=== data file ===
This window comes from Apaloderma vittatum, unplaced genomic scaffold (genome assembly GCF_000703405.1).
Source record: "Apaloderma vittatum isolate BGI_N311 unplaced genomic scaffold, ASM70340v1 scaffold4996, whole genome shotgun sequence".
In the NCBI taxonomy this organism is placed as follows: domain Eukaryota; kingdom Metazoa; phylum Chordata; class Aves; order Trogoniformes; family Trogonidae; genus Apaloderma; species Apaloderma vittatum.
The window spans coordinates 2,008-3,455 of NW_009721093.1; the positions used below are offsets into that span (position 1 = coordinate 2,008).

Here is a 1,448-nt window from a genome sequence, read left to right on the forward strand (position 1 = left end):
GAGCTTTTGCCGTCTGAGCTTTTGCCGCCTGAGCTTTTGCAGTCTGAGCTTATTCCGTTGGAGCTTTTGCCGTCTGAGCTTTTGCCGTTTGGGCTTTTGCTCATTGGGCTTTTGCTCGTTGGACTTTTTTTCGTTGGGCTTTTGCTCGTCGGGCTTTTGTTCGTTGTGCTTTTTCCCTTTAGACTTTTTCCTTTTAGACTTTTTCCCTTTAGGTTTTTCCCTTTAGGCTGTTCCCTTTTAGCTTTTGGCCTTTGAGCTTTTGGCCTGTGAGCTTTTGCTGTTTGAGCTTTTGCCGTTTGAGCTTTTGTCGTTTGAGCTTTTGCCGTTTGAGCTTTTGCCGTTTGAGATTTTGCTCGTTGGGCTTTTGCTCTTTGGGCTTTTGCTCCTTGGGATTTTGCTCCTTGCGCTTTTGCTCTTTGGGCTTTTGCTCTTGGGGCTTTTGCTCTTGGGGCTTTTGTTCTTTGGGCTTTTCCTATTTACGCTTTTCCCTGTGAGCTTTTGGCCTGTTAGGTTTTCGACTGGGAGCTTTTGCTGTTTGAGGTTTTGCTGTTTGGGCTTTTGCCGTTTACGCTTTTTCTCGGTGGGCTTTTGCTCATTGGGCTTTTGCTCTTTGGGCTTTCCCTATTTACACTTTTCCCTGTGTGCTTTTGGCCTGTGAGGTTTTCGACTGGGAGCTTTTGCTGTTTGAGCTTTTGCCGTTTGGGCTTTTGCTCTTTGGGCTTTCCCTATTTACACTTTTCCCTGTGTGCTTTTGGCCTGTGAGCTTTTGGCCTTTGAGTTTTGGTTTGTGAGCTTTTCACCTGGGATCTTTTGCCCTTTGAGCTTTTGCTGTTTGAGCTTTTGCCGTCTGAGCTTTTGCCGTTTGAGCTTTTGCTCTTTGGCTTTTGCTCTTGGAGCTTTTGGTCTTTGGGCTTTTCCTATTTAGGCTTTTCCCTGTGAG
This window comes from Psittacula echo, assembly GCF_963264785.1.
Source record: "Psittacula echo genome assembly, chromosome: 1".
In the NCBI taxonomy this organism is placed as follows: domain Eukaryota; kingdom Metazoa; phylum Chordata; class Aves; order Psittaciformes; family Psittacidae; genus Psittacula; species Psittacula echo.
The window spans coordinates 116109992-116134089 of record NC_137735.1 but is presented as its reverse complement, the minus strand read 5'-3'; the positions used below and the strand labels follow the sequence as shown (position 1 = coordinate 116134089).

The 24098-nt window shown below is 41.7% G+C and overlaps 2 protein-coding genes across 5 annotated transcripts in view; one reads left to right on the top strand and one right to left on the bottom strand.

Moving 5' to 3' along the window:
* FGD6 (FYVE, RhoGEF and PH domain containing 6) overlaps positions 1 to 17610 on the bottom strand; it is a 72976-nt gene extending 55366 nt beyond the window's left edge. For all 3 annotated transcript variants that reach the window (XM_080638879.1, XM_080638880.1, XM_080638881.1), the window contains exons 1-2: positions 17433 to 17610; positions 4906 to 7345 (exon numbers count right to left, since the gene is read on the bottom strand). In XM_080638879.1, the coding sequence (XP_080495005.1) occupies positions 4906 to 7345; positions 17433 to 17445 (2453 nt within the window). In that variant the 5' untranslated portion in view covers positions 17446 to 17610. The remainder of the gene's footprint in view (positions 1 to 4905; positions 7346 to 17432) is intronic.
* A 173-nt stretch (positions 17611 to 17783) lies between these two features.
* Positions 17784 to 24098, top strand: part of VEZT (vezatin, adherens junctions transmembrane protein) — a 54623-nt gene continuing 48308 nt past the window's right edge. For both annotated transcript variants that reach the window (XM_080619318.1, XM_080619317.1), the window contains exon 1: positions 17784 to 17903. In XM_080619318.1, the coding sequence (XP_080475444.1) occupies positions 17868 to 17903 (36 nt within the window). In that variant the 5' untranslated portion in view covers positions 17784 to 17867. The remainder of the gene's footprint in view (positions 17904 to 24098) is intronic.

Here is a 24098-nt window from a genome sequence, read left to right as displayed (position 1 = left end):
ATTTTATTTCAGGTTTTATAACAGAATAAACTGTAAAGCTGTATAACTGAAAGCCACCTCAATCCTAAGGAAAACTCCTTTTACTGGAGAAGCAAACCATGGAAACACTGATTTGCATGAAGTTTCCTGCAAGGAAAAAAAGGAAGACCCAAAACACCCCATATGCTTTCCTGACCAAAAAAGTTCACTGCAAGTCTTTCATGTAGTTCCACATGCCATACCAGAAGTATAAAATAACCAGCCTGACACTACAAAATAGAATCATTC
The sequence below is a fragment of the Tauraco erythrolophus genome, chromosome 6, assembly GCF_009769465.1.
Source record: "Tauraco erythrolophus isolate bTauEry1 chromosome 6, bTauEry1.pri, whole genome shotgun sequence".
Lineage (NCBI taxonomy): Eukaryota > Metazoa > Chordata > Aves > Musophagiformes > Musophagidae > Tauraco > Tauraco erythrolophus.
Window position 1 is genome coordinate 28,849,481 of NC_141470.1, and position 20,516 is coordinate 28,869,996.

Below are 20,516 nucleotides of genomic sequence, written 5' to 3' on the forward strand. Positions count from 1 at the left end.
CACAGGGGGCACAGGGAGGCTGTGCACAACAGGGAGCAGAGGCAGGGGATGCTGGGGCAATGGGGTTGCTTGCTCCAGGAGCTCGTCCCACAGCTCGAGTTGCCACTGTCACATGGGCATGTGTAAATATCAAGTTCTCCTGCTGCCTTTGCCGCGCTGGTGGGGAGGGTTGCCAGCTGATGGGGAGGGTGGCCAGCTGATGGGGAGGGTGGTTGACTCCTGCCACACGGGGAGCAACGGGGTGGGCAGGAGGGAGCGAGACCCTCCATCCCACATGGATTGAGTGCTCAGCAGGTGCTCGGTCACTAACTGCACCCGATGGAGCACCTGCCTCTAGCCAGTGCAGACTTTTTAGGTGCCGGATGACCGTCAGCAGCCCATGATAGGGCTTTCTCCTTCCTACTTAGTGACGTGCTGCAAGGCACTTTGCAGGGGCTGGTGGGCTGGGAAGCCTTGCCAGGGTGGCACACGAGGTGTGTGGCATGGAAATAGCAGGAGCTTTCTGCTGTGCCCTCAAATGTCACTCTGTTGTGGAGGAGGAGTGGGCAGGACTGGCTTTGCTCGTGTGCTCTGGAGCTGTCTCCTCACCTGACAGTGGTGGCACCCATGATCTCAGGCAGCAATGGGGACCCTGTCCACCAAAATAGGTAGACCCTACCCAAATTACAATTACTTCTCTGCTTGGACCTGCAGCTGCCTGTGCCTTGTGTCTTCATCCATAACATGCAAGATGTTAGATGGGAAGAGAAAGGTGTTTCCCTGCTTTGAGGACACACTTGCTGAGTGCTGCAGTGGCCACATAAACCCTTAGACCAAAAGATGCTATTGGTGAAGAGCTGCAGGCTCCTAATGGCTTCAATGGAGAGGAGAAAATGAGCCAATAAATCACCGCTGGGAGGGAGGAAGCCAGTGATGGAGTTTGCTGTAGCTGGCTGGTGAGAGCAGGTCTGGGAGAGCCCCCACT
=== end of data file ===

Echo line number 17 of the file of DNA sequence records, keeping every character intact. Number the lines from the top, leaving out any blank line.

ATTTTATTTCAGGTTTTATAACAGAATAAACTGTAAAGCTGTATAACTGAAAGCCACCTCAATCCTAAGGAAAACTCCTTTTACTGGAGAAGCAAACCATGGAAACACTGATTTGCATGAAGTTTCCTGCAAGGAAAAAAAGGAAGACCCAAAACACCCCATATGCTTTCCTGACCAAAAAAGTTCACTGCAAGTCTTTCATGTAGTTCCACATGCCATACCAGAAGTATAAAATAACCAGCCTGACACTACAAAATAGAATCATTC